Syllabus for Statistics 185
Professor: Mark McClure
Statistics vs data science
Check out Wikipedia's article on Data Science. Quoting from that article, I guess that
- Data science is "The Sexiest Job of the 21st Century" (Wikipedia cites the Harvard Business Review)
- There could be a global shortage of 1.5 million data scientists (Wikipedia cites McKinsey & Company)
Just what is this hot, new field?
- According to the same Wikipedia article, data science is a "concept to unify statistics, data analysis and their related methods" (Wikipedia cites a prominent text).
- According to page 8 of our textbook, "Statistics is the study of how best to collect, analyze, and draw conclusions from data".
- More blunlty, Nate Silver says that data science is "sexed-up term for statistics".
Statistics (or Data Science, if you prefer) is an applied field with a wide range of practial applications that is of growing importance in today's data driven world. In this course, you will:
- Learn the qualitative language of data: What are the basic structures, variables, summaries, and charts that we use to describe and understand data? What data can we find and how do we collect more?
- Learn how to analyze data quantitatively: What specific distribution should we use to model a specific data set? What do quantitative measures associated with a distribution tell us about the data set?
- Learn how to make inferences from the data: What conclusions can we draw from a given data set or collection of observations? And how confident can we be in those conclusions?
- Deal with large, real world data in all it's messiness: This is meant to be a practical class where you can develop some skills that help throughout your college career and beyond. As such, we'll learn how to use the computer to work with actual data.
- The Text: We will use the Open Intro statistics text. This is an open text made freely available through a Creative Commons license.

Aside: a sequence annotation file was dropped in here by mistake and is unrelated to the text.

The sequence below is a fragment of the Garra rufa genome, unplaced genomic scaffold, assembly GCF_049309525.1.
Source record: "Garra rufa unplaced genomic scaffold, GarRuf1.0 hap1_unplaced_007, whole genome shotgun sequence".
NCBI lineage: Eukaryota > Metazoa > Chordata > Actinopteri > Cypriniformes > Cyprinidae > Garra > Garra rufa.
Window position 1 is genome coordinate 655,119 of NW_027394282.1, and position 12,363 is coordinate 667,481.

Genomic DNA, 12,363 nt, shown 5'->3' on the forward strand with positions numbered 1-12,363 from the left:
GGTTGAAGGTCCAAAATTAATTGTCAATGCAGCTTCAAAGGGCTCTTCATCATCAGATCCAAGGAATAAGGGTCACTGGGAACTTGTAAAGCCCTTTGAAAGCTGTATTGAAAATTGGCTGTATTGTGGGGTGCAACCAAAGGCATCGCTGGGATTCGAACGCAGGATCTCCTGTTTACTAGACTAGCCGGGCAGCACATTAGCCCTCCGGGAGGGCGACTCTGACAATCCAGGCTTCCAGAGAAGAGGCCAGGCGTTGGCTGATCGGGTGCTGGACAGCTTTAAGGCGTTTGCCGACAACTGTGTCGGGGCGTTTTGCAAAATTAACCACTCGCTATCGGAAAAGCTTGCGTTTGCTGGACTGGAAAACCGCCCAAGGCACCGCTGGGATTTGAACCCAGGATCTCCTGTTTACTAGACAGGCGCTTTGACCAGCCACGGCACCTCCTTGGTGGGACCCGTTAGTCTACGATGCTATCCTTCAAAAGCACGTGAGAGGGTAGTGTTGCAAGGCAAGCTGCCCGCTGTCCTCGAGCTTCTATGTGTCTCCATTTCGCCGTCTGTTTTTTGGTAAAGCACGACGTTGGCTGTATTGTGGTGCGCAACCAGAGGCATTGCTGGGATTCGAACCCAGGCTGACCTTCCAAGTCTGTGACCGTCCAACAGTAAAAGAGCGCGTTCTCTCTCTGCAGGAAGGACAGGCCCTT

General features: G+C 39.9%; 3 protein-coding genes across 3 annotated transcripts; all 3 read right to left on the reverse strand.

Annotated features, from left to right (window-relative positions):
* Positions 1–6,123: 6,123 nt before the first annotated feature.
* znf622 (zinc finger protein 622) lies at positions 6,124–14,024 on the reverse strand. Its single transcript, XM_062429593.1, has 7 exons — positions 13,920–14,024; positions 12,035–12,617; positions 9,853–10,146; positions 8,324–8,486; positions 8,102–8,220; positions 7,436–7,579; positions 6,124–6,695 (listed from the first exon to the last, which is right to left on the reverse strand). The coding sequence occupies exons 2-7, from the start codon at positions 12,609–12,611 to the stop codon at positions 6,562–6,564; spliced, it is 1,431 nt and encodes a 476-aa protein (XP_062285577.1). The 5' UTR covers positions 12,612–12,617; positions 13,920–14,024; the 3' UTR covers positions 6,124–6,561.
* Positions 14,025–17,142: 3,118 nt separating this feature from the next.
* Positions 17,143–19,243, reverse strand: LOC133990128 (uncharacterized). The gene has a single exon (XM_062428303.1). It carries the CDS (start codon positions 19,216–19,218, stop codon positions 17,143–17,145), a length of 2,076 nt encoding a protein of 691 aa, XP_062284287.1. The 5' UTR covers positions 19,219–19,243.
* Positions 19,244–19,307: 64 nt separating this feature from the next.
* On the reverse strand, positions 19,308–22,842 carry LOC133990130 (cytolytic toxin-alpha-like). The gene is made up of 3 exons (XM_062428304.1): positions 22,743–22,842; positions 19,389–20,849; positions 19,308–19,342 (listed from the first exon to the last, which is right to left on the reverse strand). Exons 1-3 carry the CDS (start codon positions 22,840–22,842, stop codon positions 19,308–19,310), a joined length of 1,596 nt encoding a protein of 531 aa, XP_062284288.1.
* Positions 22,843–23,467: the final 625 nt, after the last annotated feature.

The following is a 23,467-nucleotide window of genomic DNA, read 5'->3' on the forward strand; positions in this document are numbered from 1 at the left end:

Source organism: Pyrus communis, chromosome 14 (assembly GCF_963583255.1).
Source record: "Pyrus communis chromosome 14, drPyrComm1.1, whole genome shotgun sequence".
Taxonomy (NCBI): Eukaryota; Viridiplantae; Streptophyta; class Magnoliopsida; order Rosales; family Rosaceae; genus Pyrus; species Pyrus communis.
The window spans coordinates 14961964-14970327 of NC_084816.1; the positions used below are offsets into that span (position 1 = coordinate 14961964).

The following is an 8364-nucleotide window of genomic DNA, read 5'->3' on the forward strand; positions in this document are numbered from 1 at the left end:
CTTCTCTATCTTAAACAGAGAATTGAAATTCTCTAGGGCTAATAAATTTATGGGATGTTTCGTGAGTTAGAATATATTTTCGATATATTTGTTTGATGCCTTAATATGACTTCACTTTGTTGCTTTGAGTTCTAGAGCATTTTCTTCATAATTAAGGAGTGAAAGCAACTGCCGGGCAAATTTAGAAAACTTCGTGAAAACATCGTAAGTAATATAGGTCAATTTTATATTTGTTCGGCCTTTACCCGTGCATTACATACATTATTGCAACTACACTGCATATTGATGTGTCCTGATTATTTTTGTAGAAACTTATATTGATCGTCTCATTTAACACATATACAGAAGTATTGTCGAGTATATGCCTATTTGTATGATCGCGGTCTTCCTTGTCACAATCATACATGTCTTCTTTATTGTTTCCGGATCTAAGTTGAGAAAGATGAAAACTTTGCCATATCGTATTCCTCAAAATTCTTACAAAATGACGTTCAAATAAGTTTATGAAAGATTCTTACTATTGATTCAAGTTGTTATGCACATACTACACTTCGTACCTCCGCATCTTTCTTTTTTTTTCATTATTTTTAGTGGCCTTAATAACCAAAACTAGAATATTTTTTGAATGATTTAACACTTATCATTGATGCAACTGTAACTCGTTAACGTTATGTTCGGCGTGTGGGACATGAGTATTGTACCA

This class will meet mostly online. As such, a decent computer and reliable internet connection are essential. All required software is either open source, available via a UNCA site license, or will be accessed via the web - including:
- Zoom: For attending class remotely.
- MyOpenMath: We will have regular auto-graded homework using MyOpenMath. You can login there, using the information presented in class.
- Stat Talk: I've set up an online forum called Stat Talk where we can discuss all aspects of statistics. Not only is this a great place ask HW questions but participation is mandatory. You will earn points for certain assigned questions.
- Colab: A Google based tool based on Python for scientific computing and graphics. This is the tool that will allow us to work with large, real world data sets.
This course is listed as a "hybrid" course, giving us a lot of flexibility to set up the course in the best way to deal with Covid. The experience of the last few semesters indicates that the course lends itself to an online experience so it is my intention to run it mostly online. Here are the details of how that should work: